Is SecondLife an alternative for OpenSim users?

These last couple of weeks have been problematic for many of us using OpenSim. The OSGrid, in particular, has had more than its share of downtime as a result of ongoing software upgrades, and links between regions break frequently because of incompatible software versions.

So in planning the location of an upcoming event, I started thinking: could SecondLife be an alternative to OpenSim? Sure, I’ve been to Second Life for occasional events, but I’ve never considered it as a serious platform for business.

So this week, I took a second look, and here is my quick feature comparison:

Access

My company grid in OpenSim is for staff meetings, and meetings with interns. Some of my interns are students. If they’re under 18, I can’t bring them to a location in Second Life. And, of course, if I set up a second location on the Second Life teen grid, neither I nor my other staffers would be able to join them there.

So okay, I can’t move my company region over.

How about my two home regions? I currently use them to practice my building skills, and to allow my kids — here in Boston with me — to interact with their dad, who is currently in Shanghai, by building stuff together.

I don’t pay any money for this — these two regions run on a formerly unused old family computer.

If I were to move them to Second Life, it would cost me money. Which I don’t like spending.

Also, my kids wouldn’t be able to play on the same region as their dad and their grandfather, a retired aerospace engineer.

And, finally, they’re playing at building a space ship — and Second Life doesn’t allow prims as big as OpenSim does.

Teleportation

This week, we’re holding a meeting of the Hypergrid Entrepreneur Group. Many of the members run their own grids — either large social worlds, educational communities, or small company grids like mine.

These guys all have avatars already — OpenSim avatars. Normally, we hold meetings someplace accessible by hypergrid teleportation. OSGrid, for example.

We could all meet on ReactionGrid, which has some nice conference facilities. Or at any of our standalone business grids, if one of us wants to host the event one week.  Or at EnterpriseHypergrid, where one of our members is building a conference facility.

Some of us have invested quite a bit of time into our avatars. For example, the face on my avatar comes from CyberExtruder, based on a business headshot. It took about an hour to tweak it so it looked okay. And I spent time picking out my clothes.

I don’t want to have to go through all every time I visit another grid. As a result, I tend to stick to grids that are hypergrid-enabled, and I can just teleport in.

Is SecondLife on the hypergrid? Hold on, I’ll check — no, it’s not.

I'm standing in front of a hypergrid teleportation gate at the OSGrid's Business Center. This gate goes to my company's private grid. Can it go to Second Life? Nooooo.
I'm standing in front of a hypergrid teleportation gate at the OSGrid's Business Center. This gate goes to my company's private grid. Can it go to Second Life? Nooooo.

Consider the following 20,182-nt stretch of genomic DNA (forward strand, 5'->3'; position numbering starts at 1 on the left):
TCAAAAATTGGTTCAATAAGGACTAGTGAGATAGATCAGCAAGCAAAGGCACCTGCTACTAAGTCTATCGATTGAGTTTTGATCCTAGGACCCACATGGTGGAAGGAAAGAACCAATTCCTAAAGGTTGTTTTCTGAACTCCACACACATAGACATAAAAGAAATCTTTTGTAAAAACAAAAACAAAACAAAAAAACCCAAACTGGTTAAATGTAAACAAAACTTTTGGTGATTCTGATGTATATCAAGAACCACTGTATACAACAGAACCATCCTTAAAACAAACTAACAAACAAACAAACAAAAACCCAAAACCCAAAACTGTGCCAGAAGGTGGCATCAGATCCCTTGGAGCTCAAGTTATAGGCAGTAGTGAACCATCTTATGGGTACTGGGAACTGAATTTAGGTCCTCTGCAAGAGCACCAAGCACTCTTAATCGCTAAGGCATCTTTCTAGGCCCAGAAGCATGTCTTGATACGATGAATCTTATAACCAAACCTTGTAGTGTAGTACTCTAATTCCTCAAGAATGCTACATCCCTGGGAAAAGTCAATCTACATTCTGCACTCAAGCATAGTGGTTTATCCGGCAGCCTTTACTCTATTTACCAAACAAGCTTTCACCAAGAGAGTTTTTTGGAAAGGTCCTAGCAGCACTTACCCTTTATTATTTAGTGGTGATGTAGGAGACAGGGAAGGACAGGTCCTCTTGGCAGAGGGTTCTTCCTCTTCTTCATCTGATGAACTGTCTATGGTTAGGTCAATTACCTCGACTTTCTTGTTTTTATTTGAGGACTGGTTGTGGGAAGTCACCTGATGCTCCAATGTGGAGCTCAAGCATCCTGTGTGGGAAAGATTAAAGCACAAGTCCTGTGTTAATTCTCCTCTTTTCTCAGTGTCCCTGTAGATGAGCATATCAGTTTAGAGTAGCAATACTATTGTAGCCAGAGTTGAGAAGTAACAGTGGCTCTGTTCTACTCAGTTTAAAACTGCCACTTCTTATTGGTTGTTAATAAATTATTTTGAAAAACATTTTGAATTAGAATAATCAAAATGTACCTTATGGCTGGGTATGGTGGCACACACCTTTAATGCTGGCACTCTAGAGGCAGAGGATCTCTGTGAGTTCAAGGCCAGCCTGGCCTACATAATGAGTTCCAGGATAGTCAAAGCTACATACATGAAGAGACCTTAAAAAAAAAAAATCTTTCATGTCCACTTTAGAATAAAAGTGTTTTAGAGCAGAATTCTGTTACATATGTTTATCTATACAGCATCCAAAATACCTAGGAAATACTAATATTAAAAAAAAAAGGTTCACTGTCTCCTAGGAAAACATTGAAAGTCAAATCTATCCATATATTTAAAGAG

Scalability

Say I want to hold a really big conference, and I need several regions, but only for a few hours. With OpenSim, I can load up the regions from a backup OAR file to my server — or to an Amazon server (with Sim-OnDemand)  — just for the hours that I need it. Then shut it down and save it for when I need it again.

Can I run a Second Life region in the cloud? I didn’t think so.

Behind the firewall

Say I was a school or company and needed a virtual world for internal use only. No hypergridding, nothing fancy, just running it on my own internal servers for my own internal staff and students. No outsiders, no weird sex stuff, no people with animal shapes.

With OpenSim, I can do this now. In fact, I can buy a preconfigured appliance from ReactionGrid with OpenSim already preconfigured, my choice of regions (historic sites? conference centers? school rooms?) loaded up, and with support and upgrades included to boot.

An enterprise version of Second Life isn’t expected to be released publically until later this year, and pricing still hasn’t been announced.

But I’m willing to bet that the OpenSim product — which is based on modular, open-source software, will be more configurable and less expensive.

Scripting

OpenSim allows grid operators to write code in a variety of languages, and include it into their OpenSim deployments as modules.  In-world scripts can run commands from those modules, as well as the standard LSL scripts (over 95% of all LSL functions are already supported) and special OS scripts, such as hypergrid teleport commands.

If I was building a virtual world, I would need the flexibility this offers to build my own in-game functions.

But, of course, if I was building my own virtual world, I would probably be in competition with Second Life. Not using Second Life as a platform.

Some of my colleagues are in the proces of building such virtual worlds, or have already built them. OpenSim allows them to do this in a cost-effective and flexible way.

Moving to Second Life is certainly not an option for them.

Conclusion

For these reasons, and many more, Second Life just isn’t ready for enterprise use. Maybe once they release the enterprise version of their platform, lift the age restrictions, and allow teleportation to other grids, I’ll take another look.

Maria Korolov

Maria Korolov is a science fiction writer who covers cybersecurity, AI and extended reality as a tech journalist at her day job.
Check out her author page on Amazon or follow her on Twitter, Facebook, or LinkedIn. Her first virtual world novella, Krim Times, made the Amazon best-seller list in its category. Her second novella, The Lost King of Krim, is out now.

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